FIG. 8 shows a line moving through a circle while the line stays at 0°. The amount the line overhangs the circle is 0 at Y=0 (which is the line representing the equator 52) and R at Y=R (the line representing the north pole tangent parallel to the equator). The length 54 is not linear from 0 to R. Instead, it follows the cosine function. Thus, at 0°, the X length is: R×cosine (0)=216 (this is the situation when the airplane is sitting on the runway having 0° of pitch); at 45°, R×cosine (45) equals approximately 153; and at 90°, R×cosine (90)=0 (which is the situation when an airplane is flying directly vertical). If the circle table was built from side to side as opposed from top to bottom, then the horizon length table would use the sine function for the length instead of cosine.

A table may be built using the cosine function for providing a look-up database of the length dimension that is valid for any angle of roll of the aircraft. For example, as shown in FIG. 9 a horizon line 36 is shown at a roll of 45° and a pitch of 45°. In FIG. 10 the horizon line 36 is shown at a roll of 0° and a pitch of 45°.

Although the pitch for an aircraft is measured in degrees, this can be converted to pixels. For example, in an attitude direction indicator of size 432, it can show the pilot 36° of pitch. Therefore, 1° is equal to 12 pixels in this example. The equations which yielded the endpoints of the horizon line through the circle, may be modified to use this new table to find the intersection of the horizon line with the circle. In FIG. 11, the pitch P=15°, the radius R=216°, and the roll theta=45°. The following relationships would then exist: Pp (pitch in pixels)=P×12=180 pixels of pitch; L (length)=length table value at Pp!; X=Pp (sine table value at 450+900!); Y=Pp (sine table value at 450!) (remember that 450 is the 45.0 degree entry in the table); X(1)=L (length)×(sine table value at 450+900+900!) (divided by 16)+X; Y(1)=L (length)×(sine table value at 450+900!) (divided by 16)+Y; X(2)=L×(sine table value at 450-900+900!) (divided by 16)+X; and Y(2)=(L)×(sine table value at 450-900!) (divided by 16)+Y.

Now that the look-up tables which may be created off-line have been created, the real time or on-line tables may be built. One such table will hold X coordinates. By this time the look-up tables have found the intersection of the horizon line with the circle display as shown in FIG. 12. For each Y point on the horizon line inside of the circle, there exists an X point which needs to be identified in the line table. A known algorithm is used to plot this line, commonly referred to as Bresenham's Algorithm. In one embodiment of the present invention instead of the algorithm drawing the line on the display, it places the X value derived from the algorithm in the line table of the present invention. Using this technique a processor can draw a line in just a few microseconds. This routine will then fill the attitude direction indicator with several line function calls. As shown in FIG. 13, we have now calculated every point around the attitude direction indicator circle, on every Y line. Also known is the X coordinate on each of these Y lines where the intersecting horizon line is located. Next the line function built into the graphics processor is called to connect the edges of the circle with lines extending to the intersecting horizon line. First, preferably one portion of the circle is connected to the intersecting horizon line with a plurality of lines of one color, then on the other side of the horizon, lines fill the other portion of the circle with a second color as shown in FIG. 14. If the horizon line had moved outside the circle entirely, the circle would have become one color filled with lines.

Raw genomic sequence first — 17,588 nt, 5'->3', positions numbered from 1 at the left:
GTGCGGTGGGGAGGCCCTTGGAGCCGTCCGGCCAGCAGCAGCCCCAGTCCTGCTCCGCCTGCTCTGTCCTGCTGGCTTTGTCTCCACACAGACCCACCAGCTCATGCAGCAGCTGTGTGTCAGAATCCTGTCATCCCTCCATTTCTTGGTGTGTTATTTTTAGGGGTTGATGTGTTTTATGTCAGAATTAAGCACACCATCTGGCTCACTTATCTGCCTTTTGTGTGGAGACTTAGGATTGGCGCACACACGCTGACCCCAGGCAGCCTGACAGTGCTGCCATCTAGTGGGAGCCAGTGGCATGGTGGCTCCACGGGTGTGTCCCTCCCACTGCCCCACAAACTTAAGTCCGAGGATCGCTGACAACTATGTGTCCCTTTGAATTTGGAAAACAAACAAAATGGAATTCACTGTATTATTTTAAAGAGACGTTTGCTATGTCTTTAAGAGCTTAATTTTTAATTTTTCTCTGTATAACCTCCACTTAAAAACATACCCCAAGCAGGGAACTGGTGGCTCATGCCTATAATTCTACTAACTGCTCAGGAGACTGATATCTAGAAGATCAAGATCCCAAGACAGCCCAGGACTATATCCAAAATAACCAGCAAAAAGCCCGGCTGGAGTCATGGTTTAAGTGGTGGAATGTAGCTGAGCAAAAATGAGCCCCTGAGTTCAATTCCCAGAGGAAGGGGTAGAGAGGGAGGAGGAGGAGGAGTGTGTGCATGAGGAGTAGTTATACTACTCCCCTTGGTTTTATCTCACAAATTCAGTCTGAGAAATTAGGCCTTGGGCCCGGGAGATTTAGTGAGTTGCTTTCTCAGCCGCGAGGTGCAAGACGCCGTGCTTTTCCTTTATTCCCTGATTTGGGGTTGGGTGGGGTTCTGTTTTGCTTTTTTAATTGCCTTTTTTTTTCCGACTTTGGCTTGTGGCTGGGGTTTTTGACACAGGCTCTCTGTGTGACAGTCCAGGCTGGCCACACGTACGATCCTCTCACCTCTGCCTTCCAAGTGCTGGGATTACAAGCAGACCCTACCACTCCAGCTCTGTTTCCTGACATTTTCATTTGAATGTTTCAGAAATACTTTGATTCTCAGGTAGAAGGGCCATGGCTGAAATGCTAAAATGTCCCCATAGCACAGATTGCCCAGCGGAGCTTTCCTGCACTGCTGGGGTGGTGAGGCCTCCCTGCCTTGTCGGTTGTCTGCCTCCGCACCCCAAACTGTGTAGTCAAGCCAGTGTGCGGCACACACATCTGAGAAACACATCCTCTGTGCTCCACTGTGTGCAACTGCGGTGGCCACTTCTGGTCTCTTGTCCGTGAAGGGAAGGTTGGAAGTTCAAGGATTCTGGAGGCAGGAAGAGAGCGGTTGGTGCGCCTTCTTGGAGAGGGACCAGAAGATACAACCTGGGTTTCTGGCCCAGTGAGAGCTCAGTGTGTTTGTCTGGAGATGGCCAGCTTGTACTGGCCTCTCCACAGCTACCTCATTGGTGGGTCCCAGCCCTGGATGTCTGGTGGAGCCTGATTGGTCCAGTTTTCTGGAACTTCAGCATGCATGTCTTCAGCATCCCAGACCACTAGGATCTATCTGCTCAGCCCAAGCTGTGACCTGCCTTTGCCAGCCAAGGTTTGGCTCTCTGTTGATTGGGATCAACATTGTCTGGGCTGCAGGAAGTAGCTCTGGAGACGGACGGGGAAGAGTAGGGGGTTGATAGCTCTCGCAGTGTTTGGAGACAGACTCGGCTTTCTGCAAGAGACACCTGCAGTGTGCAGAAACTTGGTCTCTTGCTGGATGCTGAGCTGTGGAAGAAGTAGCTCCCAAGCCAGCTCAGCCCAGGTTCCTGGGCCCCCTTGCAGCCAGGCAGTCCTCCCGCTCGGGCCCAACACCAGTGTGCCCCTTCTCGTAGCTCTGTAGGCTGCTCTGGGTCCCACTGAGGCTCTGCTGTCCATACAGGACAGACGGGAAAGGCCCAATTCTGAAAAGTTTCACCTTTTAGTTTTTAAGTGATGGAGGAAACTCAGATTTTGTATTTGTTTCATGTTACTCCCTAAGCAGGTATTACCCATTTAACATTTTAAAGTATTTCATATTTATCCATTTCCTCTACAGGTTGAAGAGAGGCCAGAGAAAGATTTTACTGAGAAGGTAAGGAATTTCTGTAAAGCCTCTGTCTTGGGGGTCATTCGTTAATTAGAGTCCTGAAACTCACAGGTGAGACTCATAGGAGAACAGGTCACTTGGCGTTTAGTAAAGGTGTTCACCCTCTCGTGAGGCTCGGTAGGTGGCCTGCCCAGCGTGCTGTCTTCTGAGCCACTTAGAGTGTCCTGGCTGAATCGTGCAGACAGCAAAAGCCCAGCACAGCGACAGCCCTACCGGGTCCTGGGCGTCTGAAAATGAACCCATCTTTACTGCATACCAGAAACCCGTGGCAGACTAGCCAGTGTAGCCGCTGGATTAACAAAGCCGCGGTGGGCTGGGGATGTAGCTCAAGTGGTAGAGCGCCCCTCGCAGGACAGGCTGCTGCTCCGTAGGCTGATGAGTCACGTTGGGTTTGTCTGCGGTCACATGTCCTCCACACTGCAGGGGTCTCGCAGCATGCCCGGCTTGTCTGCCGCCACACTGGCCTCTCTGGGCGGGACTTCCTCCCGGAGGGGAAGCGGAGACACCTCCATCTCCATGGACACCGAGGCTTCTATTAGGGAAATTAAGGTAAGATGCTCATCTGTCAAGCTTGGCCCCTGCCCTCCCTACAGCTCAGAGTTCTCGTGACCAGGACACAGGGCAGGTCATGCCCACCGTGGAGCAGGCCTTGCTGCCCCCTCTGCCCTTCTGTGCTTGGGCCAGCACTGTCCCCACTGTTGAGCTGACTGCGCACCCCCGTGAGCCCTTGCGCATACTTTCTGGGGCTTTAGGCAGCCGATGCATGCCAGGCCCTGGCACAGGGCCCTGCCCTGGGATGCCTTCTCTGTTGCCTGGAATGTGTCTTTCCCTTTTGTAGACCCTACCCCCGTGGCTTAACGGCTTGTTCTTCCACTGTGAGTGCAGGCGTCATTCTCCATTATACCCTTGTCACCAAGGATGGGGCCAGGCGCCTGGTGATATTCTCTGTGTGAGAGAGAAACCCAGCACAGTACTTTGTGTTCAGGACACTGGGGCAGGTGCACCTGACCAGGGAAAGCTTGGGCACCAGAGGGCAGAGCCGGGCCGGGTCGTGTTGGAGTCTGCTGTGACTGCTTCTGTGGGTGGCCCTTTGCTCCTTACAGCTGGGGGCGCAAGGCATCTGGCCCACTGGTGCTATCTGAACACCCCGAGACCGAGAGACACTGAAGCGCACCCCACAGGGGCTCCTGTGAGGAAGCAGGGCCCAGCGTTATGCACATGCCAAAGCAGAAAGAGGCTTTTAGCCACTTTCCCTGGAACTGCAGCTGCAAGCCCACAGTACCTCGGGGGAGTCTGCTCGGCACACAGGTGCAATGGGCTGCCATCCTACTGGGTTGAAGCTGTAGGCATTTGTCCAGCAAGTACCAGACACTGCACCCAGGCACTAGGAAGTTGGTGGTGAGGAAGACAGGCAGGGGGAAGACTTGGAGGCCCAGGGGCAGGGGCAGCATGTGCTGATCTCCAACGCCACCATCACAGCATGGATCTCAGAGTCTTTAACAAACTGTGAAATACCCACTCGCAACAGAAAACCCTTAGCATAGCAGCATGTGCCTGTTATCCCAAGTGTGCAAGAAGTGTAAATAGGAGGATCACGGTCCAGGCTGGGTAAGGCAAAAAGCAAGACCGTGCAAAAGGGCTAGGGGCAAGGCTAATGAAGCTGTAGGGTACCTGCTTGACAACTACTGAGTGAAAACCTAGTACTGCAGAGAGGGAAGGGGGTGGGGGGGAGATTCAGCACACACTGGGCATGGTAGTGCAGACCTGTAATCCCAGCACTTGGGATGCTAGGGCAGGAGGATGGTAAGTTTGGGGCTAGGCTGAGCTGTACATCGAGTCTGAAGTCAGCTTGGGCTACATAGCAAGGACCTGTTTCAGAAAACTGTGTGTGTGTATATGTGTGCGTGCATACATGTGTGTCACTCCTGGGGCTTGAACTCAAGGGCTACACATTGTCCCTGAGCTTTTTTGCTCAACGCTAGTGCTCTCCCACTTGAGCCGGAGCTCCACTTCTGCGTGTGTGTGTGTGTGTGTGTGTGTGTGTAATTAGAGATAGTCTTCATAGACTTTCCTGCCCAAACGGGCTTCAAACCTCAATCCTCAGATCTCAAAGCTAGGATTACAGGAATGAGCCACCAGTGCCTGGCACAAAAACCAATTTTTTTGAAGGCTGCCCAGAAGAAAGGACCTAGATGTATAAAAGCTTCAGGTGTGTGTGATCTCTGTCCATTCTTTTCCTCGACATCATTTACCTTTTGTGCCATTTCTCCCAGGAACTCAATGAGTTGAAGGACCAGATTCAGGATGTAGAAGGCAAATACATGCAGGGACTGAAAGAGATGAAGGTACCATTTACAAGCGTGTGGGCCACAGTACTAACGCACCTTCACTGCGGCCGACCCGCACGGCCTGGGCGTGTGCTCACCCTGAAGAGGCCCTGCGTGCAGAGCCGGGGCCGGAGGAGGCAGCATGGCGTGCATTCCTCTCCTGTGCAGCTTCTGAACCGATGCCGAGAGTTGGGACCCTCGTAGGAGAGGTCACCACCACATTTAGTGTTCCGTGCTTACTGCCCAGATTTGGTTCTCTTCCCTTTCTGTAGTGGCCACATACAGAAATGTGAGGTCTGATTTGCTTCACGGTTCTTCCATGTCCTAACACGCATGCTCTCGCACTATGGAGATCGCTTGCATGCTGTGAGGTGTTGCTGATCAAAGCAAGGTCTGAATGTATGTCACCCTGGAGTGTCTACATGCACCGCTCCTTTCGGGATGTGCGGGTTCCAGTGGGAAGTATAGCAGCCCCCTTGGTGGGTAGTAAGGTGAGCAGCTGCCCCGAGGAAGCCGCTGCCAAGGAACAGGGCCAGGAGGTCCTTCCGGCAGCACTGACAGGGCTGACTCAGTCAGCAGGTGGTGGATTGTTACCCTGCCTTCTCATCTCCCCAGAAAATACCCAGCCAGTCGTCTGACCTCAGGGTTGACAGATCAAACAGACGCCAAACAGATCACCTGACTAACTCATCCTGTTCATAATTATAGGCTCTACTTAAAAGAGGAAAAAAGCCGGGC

The present invention may be embodied in other specific forms without departing from its spirit or central characteristics. The above described embodiments are to be considered in all respects as illustrative and not restrictive. The scope of the invention is indicated by the claims rather than by the foregoing description, and all changes which come within the meaning and scope of the equivalents of the claims are captured by the claims.

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Referenced by
Citing PatentFiling datePublication dateApplicantTitle
US6137471 *Nov 12, 1998Oct 24, 2000L-3 Communications CorporationHigh speed graphics fill of liquid crystal display
US6356266Jun 30, 2000Mar 12, 2002Universal Avionics Systems CorporationHigh speed graphics fill of liquid crystal display
US7006094Apr 24, 2002Feb 28, 2006Seiko Epson CorporationMethod and apparatus for filling an image on a display screen
US7236645 *Mar 19, 2003Jun 26, 2007Sony CorporationImage synthesizing apparatus and method
Classifications
U.S. Classification345/619, 345/589, 701/4, 345/443, 345/441
International ClassificationG06T11/40, G09G5/42, G09G3/36
Cooperative ClassificationG09G3/36, G06T11/40, G09G2380/12, G09G5/363, G09G5/42
European ClassificationG09G5/42, G06T11/40